A manhunt was under way in Afghanistan yesterday to find the alleged killer of an Australian soldier, an allied Afghan National Army recruit who fled into the night after gunshots were heard from a sentry post.
The murder is the first of its kind to take an Australian life, although soldiers from other nations - especially the United States - have been killed by Afghan colleagues.
Defence Chief Air Chief Marshall Angus Houston said the hunters would have powerful motivations. "They will be experiencing a myriad of emotions - grief and anger foremost among them," he said.
The death of Digger 25-year-old Lance Corporal Andrew Jones came as another Australian, 27-year-old pilot Lieutenant Marcus Case, was killed in the crash of a Chinook helicopter that also injured five of his colleagues.
The latest deaths were announced as the body of 32-year-old commando Sergeant Brett Wood, killed in action in Afghanistan last week, returned to Australia.
They bring to 26 the number of Australians killed in Afghanistan since 2001, but will not shake bipartisan resolve to remain until at least 2014, and possibly longer.
Promising to hunt down Jones' killer, Prime Minister Julia Gillard and Opposition Leader Tony Abbott said the key mission of training the Afghan Army would continue.
"I've seen in recent days a suggestion that the main or the only reason we are there is to support our alliance partner, the United States," Defence Minister Stephen Smith said.
"We are in Afghanistan for more than that reason. We continue to very strongly believe that it is in Australia's national interest to do our bit to help stare down international terrorism."
Melbourne-born Jones, a veteran of East Timor, arrived in Afghanistan last November as a member of the force mentoring the Afghan National Army's 4th Brigade in Oruzgan Province.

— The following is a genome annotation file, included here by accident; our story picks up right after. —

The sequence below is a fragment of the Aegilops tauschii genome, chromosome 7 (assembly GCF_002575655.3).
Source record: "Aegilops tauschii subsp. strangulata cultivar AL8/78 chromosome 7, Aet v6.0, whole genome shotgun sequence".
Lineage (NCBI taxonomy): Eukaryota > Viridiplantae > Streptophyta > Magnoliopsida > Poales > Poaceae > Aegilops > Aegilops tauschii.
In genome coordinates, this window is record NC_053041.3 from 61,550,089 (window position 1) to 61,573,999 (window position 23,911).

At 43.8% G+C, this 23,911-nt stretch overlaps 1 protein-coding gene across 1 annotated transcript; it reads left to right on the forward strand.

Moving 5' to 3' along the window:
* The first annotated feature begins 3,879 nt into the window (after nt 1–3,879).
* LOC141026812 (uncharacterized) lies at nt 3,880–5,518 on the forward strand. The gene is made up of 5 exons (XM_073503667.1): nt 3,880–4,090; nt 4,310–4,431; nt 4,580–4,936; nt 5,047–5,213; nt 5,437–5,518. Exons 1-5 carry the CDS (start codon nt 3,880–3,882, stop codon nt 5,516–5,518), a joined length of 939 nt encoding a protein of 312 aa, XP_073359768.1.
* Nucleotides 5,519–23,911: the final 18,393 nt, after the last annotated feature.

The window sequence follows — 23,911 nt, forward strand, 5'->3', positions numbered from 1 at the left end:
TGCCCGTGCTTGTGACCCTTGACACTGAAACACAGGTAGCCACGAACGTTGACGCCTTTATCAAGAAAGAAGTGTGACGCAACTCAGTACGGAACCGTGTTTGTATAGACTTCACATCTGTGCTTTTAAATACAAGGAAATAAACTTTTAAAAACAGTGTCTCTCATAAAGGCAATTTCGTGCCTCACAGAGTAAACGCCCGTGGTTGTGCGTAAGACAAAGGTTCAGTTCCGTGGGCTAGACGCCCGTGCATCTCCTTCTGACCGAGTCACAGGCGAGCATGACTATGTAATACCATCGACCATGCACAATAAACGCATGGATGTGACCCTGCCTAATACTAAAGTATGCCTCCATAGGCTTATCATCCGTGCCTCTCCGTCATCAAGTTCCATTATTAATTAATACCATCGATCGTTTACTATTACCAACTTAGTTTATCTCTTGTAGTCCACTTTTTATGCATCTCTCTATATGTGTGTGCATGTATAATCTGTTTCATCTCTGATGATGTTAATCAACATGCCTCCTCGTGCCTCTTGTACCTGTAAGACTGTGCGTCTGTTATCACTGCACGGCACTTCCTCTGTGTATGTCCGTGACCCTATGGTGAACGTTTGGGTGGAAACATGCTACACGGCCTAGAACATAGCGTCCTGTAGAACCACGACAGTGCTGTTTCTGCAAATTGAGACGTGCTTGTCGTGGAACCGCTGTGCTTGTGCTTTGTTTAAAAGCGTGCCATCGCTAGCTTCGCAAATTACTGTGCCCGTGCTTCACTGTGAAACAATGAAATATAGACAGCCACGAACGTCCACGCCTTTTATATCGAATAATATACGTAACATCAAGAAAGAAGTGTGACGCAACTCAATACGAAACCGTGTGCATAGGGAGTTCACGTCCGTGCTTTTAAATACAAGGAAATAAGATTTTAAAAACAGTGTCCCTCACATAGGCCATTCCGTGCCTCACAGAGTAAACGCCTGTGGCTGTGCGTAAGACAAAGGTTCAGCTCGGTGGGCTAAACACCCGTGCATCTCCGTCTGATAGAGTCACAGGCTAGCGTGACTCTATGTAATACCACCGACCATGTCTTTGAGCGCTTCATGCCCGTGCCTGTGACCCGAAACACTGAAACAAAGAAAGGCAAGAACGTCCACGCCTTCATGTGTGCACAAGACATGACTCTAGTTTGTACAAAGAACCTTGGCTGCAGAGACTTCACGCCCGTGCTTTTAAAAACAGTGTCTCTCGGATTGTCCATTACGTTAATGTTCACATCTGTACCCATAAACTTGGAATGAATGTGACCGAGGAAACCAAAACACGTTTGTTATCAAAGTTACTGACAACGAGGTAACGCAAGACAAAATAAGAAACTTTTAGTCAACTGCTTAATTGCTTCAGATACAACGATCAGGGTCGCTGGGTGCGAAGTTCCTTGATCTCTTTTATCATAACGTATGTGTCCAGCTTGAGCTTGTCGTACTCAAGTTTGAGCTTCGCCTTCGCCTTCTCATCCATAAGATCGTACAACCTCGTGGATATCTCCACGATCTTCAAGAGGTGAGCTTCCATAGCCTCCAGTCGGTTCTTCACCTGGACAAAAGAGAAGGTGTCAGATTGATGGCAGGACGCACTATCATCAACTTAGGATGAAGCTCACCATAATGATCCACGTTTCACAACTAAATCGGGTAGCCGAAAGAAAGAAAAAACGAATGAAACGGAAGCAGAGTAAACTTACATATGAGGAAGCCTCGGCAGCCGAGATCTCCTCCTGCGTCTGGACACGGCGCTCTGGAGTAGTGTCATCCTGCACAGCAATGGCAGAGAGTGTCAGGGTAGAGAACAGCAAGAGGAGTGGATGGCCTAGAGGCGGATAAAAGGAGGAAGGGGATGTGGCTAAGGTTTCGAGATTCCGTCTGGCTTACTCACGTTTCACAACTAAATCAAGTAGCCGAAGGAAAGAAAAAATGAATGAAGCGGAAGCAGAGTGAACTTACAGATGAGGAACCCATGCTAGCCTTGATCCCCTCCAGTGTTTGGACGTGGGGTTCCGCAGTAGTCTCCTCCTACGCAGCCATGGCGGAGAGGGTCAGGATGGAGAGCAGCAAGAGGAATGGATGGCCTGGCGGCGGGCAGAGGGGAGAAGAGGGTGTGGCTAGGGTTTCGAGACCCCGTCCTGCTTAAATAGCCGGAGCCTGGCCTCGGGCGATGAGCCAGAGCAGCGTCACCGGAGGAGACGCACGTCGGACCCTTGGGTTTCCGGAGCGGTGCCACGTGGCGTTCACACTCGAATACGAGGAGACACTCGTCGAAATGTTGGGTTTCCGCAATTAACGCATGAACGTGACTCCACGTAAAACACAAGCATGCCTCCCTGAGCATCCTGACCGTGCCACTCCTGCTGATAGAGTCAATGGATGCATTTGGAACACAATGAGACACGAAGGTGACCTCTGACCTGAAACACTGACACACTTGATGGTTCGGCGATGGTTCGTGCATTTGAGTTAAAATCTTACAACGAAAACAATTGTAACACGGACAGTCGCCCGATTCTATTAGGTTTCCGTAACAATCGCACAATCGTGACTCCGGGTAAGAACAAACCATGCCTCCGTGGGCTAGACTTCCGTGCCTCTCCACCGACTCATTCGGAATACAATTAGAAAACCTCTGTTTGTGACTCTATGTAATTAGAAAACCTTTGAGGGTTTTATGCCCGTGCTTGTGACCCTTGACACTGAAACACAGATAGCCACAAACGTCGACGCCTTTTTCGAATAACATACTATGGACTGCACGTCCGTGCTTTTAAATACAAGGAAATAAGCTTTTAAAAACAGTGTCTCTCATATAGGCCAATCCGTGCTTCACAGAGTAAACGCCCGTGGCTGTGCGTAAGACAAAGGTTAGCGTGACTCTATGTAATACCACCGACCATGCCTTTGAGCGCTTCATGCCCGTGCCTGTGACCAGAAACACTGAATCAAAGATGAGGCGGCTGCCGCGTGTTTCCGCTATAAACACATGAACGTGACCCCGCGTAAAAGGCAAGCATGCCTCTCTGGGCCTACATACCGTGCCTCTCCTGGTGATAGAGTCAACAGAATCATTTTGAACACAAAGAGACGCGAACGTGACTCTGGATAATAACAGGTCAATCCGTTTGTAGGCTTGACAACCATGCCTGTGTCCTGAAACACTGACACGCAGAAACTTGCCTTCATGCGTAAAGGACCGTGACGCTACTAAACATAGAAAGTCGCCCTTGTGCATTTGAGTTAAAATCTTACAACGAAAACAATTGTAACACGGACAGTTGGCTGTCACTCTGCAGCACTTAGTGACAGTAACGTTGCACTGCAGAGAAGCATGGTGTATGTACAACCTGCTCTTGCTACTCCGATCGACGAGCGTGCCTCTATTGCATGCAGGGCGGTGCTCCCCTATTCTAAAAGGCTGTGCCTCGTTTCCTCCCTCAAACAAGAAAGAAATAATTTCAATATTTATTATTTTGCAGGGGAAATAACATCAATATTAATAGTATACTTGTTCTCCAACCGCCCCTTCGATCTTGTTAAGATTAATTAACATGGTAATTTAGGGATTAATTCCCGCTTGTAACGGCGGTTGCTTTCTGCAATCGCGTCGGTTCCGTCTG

Jones had been on guard at a post in the Chorah Valley, mentoring two Afghan soldiers in a tower, immediately before his murder. When one of the Afghans left to "attend to a personal matter" shots rang out.
The Afghan raced back, fired at the fleeing killer, then applied first aid to the badly wounded Australian, who was later flown to a medical facility at nearby Tarin Kowt base but could not be saved.
Despite claims by the Taleban, reported by the New York Times, that the killer was an assassin posing as an Afghan regular, biometric screening undertaken on all Afghan Army recruits has identified the alleged murderer. "We have his name, his service number and a record of his service. This was not an imposter," Houston said.
He said the alleged killer was a recent arrival at the base and had shown no signs of becoming a threat.
Australia's other death occurred when one of Australia's two Chinook helicopters in Afghanistan, flying in company with an American helicopter, crashed during a familiarisation flight 90km east of Tarin Kowt.